Midwives ‘misread scans’ and didn’t listen to me – a day later my baby died in the womb | The SunOctober 13, 2022
A HEARTBROKEN mum lost her unborn daughter after midwives ignored her calls for help and misread several scans.
While heavily pregnant, Zoe Wall, 35, told nurses at Walsall Manor Hospital that something wasn’t right and that it felt like her baby was not moving.
in July 2021 hospital staff carried out several scans to monitor the heart-rate and falsely assured the mum-to-be from Walsall, West Midlands that everything was fine.
A mere 20 hours later, Zoe’s unborn child Lily-Ann was found to have died in the womb.
“I never thought this would happen to me," Zoe said,
"I had so many hopes and dreams for the future and here I was leaving hospital alone without my baby girl," she added.
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Zoe was induced, but after complications, a natural delivery had to be abandoned.
Lily-Ann was delivered by C-section during which Zoe lost nearly four pints of blood.
A report has since found there had been "multiple successive misinterpretations of warning signs" and the baby should have been delivered by C-section shortly after Zoe arrived at hospital.
Mum-of-one,Zoe, who has a son, Joshua, aged 10, has now spoken of her tragic experience during Baby Loss Awareness Week.
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According to Zoe, her pregnancy ran smoothly for the most part.
She had decided to had a C-section due to the size of the baby.
During a visit to the hospital on the 19 July the mum-to-be noticed her baby's movements had slowed down.
"I could still feel her and she was still responding to me but I thought perhaps she was ready to come out as I was getting so close to the end of my pregnancy," she explained.
Concerned for her baby, Zoe asked doctors if her C-section could be brought forward.
However, medics refused and told her she would have to wait until her scheduled date on the 22 July.
The same evening Lily-Ann’s movements had slowed more.
"By this point I was genuinely concerned because it felt like nothing was happening," she said.
Later that night, Zoe was told doctors couldn't find a heartbeat and to "prepare for the worst".
"I couldn’t speak – I was so devastated and went into shock," she said
"Waiting for the scan to confirm Lily-Ann had died was agony," she explained.
Lily-Ann was confirmed dead in the womb the following morning.
Zoe said the birth was " traumatic" both "physically and emotionally".
"I don’t think I’ll ever get over the pain of losing Lily-Ann and only wish she was at home with me and her brother growing and developing," she added.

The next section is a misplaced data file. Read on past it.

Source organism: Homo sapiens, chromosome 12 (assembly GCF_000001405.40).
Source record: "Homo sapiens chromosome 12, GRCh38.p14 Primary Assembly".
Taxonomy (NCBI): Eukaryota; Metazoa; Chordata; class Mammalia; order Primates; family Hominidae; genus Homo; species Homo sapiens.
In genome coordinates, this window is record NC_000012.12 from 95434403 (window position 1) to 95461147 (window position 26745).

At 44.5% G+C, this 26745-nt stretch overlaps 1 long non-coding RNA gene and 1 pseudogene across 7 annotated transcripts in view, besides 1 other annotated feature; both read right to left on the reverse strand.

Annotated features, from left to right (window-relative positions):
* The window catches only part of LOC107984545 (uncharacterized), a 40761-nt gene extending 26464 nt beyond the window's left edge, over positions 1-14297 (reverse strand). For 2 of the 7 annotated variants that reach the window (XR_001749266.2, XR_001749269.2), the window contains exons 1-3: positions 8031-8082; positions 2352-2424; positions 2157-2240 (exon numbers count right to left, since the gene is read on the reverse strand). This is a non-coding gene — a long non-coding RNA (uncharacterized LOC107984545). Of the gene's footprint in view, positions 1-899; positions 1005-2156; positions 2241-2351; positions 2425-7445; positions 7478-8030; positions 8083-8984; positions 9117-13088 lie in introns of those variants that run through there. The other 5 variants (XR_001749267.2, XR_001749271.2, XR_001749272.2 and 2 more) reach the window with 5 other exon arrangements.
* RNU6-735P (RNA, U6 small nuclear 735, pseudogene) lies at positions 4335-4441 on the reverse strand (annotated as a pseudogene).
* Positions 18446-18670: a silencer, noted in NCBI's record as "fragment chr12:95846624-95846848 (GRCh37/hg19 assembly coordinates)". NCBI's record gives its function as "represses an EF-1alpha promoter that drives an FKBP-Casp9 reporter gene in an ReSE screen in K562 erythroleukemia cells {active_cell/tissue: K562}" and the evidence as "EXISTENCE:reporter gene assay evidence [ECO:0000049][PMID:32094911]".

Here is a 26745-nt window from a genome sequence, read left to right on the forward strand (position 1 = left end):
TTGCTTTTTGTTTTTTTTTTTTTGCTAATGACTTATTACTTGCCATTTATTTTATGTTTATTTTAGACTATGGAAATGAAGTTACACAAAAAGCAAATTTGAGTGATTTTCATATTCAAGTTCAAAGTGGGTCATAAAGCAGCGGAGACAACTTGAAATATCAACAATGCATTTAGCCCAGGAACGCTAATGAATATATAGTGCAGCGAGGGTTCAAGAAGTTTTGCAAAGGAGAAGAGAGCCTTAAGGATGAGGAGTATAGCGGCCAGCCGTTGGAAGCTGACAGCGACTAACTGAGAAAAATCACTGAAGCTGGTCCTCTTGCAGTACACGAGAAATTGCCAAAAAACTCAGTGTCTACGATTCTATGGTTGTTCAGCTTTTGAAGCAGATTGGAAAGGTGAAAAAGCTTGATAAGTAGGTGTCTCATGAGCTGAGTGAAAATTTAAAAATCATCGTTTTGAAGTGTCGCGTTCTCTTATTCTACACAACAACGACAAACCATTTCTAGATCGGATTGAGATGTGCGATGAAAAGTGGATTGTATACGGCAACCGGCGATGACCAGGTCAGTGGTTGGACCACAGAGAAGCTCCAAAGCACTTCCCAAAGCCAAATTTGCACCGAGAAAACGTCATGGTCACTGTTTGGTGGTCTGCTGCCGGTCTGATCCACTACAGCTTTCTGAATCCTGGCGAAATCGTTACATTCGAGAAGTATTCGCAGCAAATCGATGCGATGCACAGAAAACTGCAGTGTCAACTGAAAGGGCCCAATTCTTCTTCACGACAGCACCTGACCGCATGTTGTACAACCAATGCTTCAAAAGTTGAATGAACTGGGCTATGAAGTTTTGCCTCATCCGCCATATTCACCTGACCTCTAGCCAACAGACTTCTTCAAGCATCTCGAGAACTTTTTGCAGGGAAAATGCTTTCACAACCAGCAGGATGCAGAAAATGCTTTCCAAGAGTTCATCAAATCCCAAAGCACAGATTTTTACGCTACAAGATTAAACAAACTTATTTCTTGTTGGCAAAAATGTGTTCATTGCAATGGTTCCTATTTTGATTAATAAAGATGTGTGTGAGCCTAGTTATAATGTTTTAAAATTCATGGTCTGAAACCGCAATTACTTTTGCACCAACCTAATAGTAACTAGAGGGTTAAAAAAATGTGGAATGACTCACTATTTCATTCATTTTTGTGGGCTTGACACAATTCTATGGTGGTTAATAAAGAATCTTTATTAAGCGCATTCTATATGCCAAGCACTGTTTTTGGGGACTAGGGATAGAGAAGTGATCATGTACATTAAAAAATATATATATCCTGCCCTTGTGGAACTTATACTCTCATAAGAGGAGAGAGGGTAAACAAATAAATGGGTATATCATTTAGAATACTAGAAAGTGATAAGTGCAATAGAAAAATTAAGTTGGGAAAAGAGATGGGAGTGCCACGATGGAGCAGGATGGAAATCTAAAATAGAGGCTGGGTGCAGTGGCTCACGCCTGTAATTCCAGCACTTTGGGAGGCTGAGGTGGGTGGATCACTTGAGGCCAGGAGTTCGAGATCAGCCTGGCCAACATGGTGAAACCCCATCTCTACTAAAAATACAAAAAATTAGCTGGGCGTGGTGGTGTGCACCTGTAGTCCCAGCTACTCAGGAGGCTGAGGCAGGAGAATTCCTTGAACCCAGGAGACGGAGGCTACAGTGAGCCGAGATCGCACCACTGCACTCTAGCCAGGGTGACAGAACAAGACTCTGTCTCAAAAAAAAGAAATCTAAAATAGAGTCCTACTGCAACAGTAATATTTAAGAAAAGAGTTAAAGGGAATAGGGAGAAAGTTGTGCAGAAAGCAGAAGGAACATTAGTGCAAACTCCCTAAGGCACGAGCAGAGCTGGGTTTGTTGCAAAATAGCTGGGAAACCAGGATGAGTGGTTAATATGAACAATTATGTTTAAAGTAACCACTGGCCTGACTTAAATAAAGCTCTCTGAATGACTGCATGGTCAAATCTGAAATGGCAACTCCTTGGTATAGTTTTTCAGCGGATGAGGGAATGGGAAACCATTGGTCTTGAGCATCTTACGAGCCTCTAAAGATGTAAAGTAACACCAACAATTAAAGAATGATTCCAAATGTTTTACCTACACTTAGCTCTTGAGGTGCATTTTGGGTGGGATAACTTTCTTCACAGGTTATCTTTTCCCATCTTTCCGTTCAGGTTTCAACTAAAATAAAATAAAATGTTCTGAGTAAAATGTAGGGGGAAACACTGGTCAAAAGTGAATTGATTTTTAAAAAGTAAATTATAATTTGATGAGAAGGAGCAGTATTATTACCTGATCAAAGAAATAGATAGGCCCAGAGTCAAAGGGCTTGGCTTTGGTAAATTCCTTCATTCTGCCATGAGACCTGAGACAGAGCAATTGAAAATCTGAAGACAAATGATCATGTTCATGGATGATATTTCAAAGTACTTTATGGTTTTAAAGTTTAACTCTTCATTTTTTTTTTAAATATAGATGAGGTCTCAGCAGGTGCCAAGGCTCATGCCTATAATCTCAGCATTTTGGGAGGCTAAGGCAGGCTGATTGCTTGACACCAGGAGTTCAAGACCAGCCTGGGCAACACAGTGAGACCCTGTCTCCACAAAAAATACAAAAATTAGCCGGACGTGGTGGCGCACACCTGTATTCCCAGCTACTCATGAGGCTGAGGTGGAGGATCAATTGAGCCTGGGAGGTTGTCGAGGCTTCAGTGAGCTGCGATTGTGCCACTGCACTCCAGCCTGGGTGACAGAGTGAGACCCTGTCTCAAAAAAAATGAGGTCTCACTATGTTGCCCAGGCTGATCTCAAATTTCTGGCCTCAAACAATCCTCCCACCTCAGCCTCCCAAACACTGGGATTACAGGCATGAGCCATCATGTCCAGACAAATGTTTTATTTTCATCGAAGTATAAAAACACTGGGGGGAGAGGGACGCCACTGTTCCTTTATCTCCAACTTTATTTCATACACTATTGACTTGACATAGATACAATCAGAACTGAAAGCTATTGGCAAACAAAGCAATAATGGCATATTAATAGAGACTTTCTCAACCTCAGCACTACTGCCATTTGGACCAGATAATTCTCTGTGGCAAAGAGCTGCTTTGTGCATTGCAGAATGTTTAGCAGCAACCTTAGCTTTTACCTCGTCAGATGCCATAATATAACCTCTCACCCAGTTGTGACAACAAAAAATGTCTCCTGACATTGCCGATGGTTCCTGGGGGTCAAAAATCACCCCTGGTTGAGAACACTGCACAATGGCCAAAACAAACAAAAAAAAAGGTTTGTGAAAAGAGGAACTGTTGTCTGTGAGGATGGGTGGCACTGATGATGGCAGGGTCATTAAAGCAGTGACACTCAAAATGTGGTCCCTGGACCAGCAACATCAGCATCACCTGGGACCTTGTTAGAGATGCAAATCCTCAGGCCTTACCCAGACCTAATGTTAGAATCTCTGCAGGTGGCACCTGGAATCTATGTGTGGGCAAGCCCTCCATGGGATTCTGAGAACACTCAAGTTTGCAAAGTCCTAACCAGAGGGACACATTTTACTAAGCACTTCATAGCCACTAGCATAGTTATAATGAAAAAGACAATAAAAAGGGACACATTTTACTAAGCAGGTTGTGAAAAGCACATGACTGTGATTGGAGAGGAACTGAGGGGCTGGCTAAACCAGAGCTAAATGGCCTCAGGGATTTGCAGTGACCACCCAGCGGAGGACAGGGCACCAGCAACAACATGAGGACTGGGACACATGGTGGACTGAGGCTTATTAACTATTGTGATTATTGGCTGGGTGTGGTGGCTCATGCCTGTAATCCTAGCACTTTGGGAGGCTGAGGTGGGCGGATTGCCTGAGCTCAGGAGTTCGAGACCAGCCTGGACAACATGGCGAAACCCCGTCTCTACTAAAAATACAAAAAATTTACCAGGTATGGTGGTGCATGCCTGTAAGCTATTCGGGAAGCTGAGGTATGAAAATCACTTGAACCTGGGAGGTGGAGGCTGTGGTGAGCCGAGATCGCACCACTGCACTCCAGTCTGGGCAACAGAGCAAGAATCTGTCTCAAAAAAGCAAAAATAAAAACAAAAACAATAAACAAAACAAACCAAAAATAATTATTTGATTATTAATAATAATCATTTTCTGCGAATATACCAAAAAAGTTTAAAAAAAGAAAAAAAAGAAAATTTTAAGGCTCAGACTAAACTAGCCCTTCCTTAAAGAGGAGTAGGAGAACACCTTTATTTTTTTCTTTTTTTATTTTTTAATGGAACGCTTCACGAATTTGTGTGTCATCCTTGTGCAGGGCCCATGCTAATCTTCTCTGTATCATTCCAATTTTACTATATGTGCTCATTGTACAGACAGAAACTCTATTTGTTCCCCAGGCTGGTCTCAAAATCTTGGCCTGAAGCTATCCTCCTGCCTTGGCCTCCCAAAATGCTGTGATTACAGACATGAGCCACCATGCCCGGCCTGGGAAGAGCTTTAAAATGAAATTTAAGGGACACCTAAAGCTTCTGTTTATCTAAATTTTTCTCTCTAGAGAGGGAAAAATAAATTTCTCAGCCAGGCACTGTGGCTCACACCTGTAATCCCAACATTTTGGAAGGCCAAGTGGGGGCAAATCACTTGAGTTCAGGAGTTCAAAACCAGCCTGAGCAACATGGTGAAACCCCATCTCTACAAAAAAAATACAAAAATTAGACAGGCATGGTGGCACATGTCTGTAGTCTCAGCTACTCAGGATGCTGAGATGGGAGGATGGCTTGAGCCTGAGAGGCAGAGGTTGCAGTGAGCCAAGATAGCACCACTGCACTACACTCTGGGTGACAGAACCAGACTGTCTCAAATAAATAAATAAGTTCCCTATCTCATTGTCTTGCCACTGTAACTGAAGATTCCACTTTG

“However, by speaking out I just hope that improvements in care can be made and other parents don’t have to go through what I have," she explained.
Following Lily-Ann’s death last July, Zoe instructed medical negligence lawyers to investigate her case.
It comes after a serious incident investigation report by Walsall Healthcare NHS Trust, concluded the "root cause" of the incident was as a result of "multiple successive misinterpretations" of warning signs and alerts' in reading scans of Lily’s heartrate.
The report found that the results of an initial heartrate scan when Zoe attended hospital showed signs Lily-Ann was in distress.
This was a "missed opportunity" by staff to identify Lily Ann’s condition which meant she should have been delivered by emergency caesarean "without further delay."
Zoe had also requested a caesarean but was encouraged to attempt to deliver Lily-Ann naturally, the investigation said.
It added that during a follow up scan an hour later it was likely only Zoe’s pulse was being recorded and the "alerts and prompts to alert midwifery staff to this had been misunderstood or not recognised."
A subsequent consultant review "was a further example of a misinterpretation leading to a false assurance that the CTG was deemed normal," the report added.
It recommended all doctors and midwives working in obstetrics 'must have a clear understanding' of how to interpret a computerised CTG.
Eleanor Giblin, the medical negligence lawyer at Irwin Mitchell, representing Zoe said: “This is a truly tragic case in which worrying issues in the care Zoe and Lily-Ann received have been identified in the Hospital Trust’s own report.
“Zoe has been left devastated by the events that unfolded and Lily-Ann’s death and understandably has a number of concerns," she said.
“While nothing can ever make up for her loss we’re determined to provide her with all of the answers she deserves.
“Sadly through our work we continue to see too many families who have been left trying to pick up the pieces as a result of issues in maternity care," she added.
Eleanor said: “Every second counts when delivering babies in distress and it’s now vital that lessons are learned to prevent other families having to endure the pain Zoe is going through.
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“Patient safety should be the fundamental priority and we continue to campaign for improvements in maternity care.”
If you've experienced a still-birth and need support Sands works to support anyone affected by the death of a baby.
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